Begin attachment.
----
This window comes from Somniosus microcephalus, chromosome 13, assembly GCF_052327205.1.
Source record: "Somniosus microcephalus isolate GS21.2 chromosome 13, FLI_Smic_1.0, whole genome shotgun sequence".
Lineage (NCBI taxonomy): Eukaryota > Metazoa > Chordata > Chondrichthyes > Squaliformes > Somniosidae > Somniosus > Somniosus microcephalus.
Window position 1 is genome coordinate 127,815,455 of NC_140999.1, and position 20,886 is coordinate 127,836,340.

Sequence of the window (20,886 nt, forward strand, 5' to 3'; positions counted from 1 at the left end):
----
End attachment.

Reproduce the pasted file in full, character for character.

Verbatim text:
This window comes from Somniosus microcephalus, chromosome 13, assembly GCF_052327205.1.
Source record: "Somniosus microcephalus isolate GS21.2 chromosome 13, FLI_Smic_1.0, whole genome shotgun sequence".
Lineage (NCBI taxonomy): Eukaryota > Metazoa > Chordata > Chondrichthyes > Squaliformes > Somniosidae > Somniosus > Somniosus microcephalus.
Window position 1 is genome coordinate 127,815,455 of NC_140999.1, and position 20,886 is coordinate 127,836,340.

Sequence of the window (20,886 nt, forward strand, 5' to 3'; positions counted from 1 at the left end):